29 Mar

Concert review - The Best of John Barry: From Bond to Born Free

By  Gareth Bramley
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De Montfort Hall, Leicester – Friday 24th March 2017
Philharmonia Orchestra conducted by Nicholas Dodd
Presenter: Henry Kelly

It had been the best part of a year since I had booked my tickets for this event – one of two concerts in the ‘Philharmonia at the Movies’ series with the Philharmonia Orchestra conducted by Nicholas Dodd. The second was to be held two days later at The Anvil in Basingstoke. I had not seen a concert of John Barry music since the Nottingham event in February 2014 so was thoroughly looking forward to it. On that occasion Dodd had conducted the Royal Liverpool Philharmonic Orchestra and, upon examination, the set list here was exactly the same, though two tracks in the first half had been reversed. This said, each performance always has something new to offer with a different orchestra involved and Dodd’s conducting was as immaculate as the orchestra’s playing. Compère for the evening was TV and radio presenter, and good friend of Barry, Henry Kelly – who had interviewed him at length for an issue of Classic FM in October 2001.

‘Goldfinger’ (1964) opened the proceedings and I was thrilled from my front row seat on the balcony to be able to see the whole of the orchestra, concentrating on certain sections where relevant. The rousing main title from ‘Zulu’- also from 1964 - followed and I recall this being played at a slighter faster pace than the soundtrack version. The timpanist Adrian Bending looked so confident and professional. The third title was another Bond theme – a charming instrumental version of ‘We Have all the Time in the World’ from ‘O.H.M.S.S.’ (1969), always a favourite of mine in its instrumental form.

Kelly reminded us that both of Barry’s parents had died a year or two before the 1980 film ‘Somewhere in Time’ and that these events had influenced his writing of the score. Also, that its co-star Jane Seymour – another good friend of Barry’s – had recommended him for the score. It’s certainly a very moving piece of music, especially when heard in its concert form.

Kelly also explained that the following selection was not from a film, though it was originally written for one. Not withstanding that, ‘Moviola’ (1991) was well received by the audience. After all, it is such a majestic theme, from beginning to end, and made a fine title for the album on which it appeared in 1995.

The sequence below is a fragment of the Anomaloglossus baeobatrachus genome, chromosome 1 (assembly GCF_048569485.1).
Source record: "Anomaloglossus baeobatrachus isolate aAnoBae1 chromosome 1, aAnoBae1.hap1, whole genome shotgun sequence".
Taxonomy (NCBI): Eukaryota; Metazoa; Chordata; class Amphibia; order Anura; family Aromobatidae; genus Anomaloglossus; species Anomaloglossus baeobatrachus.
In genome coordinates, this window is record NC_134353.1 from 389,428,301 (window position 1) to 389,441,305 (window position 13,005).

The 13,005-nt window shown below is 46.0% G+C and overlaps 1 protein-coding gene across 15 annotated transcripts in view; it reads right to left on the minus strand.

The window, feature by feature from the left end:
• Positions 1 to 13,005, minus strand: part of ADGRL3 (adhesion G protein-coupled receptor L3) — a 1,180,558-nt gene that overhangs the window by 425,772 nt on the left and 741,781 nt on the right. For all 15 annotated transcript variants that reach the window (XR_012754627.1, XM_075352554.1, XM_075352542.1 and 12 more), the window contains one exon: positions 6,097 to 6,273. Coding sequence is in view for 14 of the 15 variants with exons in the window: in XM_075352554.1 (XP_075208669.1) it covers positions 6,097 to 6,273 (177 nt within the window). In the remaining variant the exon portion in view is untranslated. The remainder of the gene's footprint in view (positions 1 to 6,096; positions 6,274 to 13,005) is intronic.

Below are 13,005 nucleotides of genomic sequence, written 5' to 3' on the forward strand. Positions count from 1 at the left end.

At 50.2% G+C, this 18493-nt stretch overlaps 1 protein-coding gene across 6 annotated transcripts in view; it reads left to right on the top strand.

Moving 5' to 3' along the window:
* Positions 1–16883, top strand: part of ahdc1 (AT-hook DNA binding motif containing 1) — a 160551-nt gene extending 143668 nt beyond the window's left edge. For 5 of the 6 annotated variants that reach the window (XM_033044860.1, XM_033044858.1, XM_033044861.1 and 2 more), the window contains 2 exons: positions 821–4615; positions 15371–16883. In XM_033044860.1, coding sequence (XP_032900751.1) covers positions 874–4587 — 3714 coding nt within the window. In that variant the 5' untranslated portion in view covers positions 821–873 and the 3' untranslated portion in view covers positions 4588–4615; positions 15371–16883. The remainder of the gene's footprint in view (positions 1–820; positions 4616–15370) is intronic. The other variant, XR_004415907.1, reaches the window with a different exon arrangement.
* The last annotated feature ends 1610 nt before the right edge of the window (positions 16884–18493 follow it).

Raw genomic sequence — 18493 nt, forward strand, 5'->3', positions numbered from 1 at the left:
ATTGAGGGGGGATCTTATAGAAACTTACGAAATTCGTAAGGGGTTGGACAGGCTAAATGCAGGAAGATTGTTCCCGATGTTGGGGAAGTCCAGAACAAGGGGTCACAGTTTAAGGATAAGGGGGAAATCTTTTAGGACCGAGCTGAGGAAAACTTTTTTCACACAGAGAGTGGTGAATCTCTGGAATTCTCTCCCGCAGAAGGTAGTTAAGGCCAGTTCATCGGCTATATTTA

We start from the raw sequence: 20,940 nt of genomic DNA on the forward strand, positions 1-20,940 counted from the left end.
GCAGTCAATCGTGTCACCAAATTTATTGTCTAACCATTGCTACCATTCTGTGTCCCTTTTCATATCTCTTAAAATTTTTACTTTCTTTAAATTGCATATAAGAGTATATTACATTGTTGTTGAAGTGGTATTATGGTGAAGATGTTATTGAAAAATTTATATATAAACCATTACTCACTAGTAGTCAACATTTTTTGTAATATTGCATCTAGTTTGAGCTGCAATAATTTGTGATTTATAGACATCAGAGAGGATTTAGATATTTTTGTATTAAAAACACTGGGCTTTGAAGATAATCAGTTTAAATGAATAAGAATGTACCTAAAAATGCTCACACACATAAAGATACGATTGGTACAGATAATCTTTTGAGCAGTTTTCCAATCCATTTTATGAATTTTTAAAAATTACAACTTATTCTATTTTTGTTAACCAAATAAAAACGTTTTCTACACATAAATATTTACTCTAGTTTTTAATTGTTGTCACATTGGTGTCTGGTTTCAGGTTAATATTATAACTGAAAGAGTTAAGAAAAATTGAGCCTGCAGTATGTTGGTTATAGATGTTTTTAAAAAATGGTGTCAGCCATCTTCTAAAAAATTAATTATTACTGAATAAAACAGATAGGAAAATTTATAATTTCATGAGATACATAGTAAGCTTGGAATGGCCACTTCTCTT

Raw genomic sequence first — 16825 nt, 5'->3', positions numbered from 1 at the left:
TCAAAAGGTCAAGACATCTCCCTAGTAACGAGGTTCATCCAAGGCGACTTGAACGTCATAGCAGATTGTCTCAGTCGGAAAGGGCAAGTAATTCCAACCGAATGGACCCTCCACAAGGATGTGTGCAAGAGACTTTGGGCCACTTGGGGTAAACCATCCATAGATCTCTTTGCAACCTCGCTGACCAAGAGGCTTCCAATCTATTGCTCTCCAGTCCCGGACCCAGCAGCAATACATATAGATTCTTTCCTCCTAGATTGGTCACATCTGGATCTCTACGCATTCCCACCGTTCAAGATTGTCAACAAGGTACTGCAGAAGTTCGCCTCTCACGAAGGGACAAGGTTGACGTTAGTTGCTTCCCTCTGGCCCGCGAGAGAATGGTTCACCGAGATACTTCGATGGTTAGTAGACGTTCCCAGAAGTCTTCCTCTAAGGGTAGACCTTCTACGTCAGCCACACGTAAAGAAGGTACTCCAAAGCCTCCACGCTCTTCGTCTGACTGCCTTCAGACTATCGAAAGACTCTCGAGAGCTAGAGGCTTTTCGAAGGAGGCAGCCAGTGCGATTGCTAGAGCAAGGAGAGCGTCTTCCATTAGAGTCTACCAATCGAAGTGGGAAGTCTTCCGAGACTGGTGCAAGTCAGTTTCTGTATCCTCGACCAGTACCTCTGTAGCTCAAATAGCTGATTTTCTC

I couldn’t wait for the next selection – one that’s been a favourite of mine since I heard it played live at his comeback concert in 1998. ‘The Persuaders!’ (1971) is still one of my all-time favourite TV themes and programmes. I looked for the musician playing the keyboards but couldn’t see him - but realised later that he was slightly hidden behind his piano. Another great performance by the orchestra and solo pianist Ben Dawson. Many of the audience appreciated and remembered this theme.

‘Mary Queen of Scots’ (1971) was next, followed by the charming ‘Midnight Cowboy’ (1969) theme with a nice harmonica solo by Philip Achille. Side one ended with the usual cues from the Oscar-winning ‘Dances With Wolves’ (1991) – Kelly described this as being in ‘four movements.’ ‘The John Dunbar Theme’ gave us another opportunity to hear the fine playing of the harmonica player.

Some 20-25 minutes later the orchestra leader appeared, followed by the conductor; and programme two began with another Oscar-winning theme – ‘Born Free’ (1966). This has always been a firm favourite at John Barry concerts and one of the most-recorded themes ever. Presenter Kelly failed to refer to the next title by its correct name ‘All Time High’ but Barry’s main theme from ‘Octopussy’ (1983) has also been a regular feature in recent John Barry concerts, despite it not being that well-known. I’ve always liked the arrangement that hasn’t changed since I first heard it played in concert. Though it hadn’t got the energy of the vocal by Rita Coolidge, it still sounds great in concert form.